I don't have many regrets in life, but I have always regreted my relative ignorance as to the proper use of woodworking tools. There have been a lot of times when I have wished that I had taken a few shop classes in junior high or high school. Today I made some significant progress in addressing that difficiency in my education. My friend Quinten taught me how to set up a jig on the table saw to do box joints. There is something magical about fitting the pieces together and having them fit snugly. The whole point of making box joints has to do with a particular bee hive project I'm trying to do.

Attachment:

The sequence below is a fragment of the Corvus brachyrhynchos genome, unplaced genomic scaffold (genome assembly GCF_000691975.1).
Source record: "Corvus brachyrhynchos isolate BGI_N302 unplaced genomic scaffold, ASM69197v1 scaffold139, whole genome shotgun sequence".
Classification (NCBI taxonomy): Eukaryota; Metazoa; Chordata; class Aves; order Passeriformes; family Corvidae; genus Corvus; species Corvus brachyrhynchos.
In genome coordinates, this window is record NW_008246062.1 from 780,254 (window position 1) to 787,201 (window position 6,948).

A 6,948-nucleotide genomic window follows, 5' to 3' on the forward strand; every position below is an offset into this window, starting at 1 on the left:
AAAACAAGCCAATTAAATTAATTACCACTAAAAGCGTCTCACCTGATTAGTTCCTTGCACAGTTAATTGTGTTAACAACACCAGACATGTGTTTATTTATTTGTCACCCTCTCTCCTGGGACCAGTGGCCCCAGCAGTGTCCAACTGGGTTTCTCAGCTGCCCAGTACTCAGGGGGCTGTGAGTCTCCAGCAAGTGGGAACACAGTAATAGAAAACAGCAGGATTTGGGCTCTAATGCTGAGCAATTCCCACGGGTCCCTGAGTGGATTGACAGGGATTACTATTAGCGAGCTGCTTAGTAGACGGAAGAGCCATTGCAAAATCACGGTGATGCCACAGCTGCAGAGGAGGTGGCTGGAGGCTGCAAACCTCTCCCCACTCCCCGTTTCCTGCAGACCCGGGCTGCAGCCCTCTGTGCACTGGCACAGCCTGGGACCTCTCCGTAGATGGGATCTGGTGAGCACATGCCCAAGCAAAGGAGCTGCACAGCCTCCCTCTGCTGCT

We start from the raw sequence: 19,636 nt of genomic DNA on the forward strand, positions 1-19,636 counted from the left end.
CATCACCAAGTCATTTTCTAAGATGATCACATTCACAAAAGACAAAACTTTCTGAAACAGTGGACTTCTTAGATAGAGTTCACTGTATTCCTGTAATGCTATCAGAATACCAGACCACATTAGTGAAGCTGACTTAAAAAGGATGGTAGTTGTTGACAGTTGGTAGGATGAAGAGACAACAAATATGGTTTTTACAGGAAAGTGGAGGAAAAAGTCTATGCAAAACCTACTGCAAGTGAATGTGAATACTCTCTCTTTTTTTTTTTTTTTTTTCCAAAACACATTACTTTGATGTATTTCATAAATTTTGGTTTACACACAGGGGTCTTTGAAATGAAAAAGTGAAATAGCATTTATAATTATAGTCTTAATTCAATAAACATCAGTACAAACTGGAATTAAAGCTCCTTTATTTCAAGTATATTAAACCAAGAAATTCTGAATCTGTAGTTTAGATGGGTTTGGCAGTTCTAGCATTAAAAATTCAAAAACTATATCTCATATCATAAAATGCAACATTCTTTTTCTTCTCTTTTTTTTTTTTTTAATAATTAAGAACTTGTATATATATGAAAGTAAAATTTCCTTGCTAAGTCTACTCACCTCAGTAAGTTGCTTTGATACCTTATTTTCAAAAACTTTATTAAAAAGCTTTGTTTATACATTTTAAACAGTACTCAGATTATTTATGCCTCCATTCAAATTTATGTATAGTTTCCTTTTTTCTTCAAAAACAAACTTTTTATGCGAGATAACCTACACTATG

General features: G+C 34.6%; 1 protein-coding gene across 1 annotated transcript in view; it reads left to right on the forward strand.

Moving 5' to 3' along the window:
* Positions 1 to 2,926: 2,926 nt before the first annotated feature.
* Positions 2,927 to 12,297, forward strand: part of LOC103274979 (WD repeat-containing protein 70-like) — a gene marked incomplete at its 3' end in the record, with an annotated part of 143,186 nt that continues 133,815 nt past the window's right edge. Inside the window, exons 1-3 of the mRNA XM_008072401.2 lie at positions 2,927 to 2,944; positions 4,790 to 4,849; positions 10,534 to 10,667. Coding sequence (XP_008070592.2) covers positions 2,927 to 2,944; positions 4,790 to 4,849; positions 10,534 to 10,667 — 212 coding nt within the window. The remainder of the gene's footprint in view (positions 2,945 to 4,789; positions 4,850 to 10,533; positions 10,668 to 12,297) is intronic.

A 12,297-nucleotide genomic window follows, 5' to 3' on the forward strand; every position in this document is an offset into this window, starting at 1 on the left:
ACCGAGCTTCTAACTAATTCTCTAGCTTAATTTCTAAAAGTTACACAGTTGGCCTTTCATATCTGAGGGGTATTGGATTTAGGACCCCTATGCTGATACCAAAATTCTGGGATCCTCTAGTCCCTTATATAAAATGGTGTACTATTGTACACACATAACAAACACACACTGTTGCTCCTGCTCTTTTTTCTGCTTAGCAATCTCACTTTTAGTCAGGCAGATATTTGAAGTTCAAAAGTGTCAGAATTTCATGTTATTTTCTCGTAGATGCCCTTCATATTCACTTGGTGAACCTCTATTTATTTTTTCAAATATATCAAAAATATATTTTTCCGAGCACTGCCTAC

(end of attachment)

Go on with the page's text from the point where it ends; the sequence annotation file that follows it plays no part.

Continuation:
I'd like to try a Warre hive this year. It's a type of unconventional hive which has smaller dimensions and is supposed to make it easier for the bees to make it through the winter using less honey stores. They look really nice as well, considerably more decorative than a conventional beehive. Most people do them as top bar hives where the bees build comb suspended from top bars with no enclosing frame. That works well for people who really don't want to manage their bees, but simply want to let the bees do their own thing. I wanted to do one with frames. That way it would be easier to look in on the bees once in a while and I would have the option of doing extracted honey. The only options for top bar hives is "cut comb" or "crush and squeeze".